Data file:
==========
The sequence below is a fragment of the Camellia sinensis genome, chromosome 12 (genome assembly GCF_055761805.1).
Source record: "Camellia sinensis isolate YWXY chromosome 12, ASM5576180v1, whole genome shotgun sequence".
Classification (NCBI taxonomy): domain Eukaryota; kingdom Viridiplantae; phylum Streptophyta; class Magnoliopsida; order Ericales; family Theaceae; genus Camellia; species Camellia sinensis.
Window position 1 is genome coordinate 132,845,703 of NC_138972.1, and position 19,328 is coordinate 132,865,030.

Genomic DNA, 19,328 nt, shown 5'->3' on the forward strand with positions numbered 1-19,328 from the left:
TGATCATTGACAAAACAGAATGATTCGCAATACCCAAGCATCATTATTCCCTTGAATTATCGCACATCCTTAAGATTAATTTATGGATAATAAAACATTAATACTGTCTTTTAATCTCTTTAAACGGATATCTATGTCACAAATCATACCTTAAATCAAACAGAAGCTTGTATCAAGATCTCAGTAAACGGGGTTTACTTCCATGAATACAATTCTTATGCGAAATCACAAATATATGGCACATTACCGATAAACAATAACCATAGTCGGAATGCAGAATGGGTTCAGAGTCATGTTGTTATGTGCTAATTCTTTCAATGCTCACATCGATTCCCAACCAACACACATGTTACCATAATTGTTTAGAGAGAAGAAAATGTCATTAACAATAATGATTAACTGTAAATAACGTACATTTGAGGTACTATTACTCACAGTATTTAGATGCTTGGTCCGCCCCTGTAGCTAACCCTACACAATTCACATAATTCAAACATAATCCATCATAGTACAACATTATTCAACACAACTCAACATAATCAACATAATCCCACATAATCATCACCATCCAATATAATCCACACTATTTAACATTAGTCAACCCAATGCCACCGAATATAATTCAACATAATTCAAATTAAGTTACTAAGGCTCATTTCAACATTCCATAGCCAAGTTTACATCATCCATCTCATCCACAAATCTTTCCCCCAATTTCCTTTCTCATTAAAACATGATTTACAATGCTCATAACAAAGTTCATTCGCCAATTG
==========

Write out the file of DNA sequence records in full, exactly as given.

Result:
The sequence below is a fragment of the Camellia sinensis genome, chromosome 12 (genome assembly GCF_055761805.1).
Source record: "Camellia sinensis isolate YWXY chromosome 12, ASM5576180v1, whole genome shotgun sequence".
Classification (NCBI taxonomy): domain Eukaryota; kingdom Viridiplantae; phylum Streptophyta; class Magnoliopsida; order Ericales; family Theaceae; genus Camellia; species Camellia sinensis.
Window position 1 is genome coordinate 132,845,703 of NC_138972.1, and position 19,328 is coordinate 132,865,030.

Genomic DNA, 19,328 nt, shown 5'->3' on the forward strand with positions numbered 1-19,328 from the left:
TGATCATTGACAAAACAGAATGATTCGCAATACCCAAGCATCATTATTCCCTTGAATTATCGCACATCCTTAAGATTAATTTATGGATAATAAAACATTAATACTGTCTTTTAATCTCTTTAAACGGATATCTATGTCACAAATCATACCTTAAATCAAACAGAAGCTTGTATCAAGATCTCAGTAAACGGGGTTTACTTCCATGAATACAATTCTTATGCGAAATCACAAATATATGGCACATTACCGATAAACAATAACCATAGTCGGAATGCAGAATGGGTTCAGAGTCATGTTGTTATGTGCTAATTCTTTCAATGCTCACATCGATTCCCAACCAACACACATGTTACCATAATTGTTTAGAGAGAAGAAAATGTCATTAACAATAATGATTAACTGTAAATAACGTACATTTGAGGTACTATTACTCACAGTATTTAGATGCTTGGTCCGCCCCTGTAGCTAACCCTACACAATTCACATAATTCAAACATAATCCATCATAGTACAACATTATTCAACACAACTCAACATAATCAACATAATCCCACATAATCATCACCATCCAATATAATCCACACTATTTAACATTAGTCAACCCAATGCCACCGAATATAATTCAACATAATTCAAATTAAGTTACTAAGGCTCATTTCAACATTCCATAGCCAAGTTTACATCATCCATCTCATCCACAAATCTTTCCCCCAATTTCCTTTCTCATTAAAACATGATTTACAATGCTCATAACAAAGTTCATTCGCCAATTG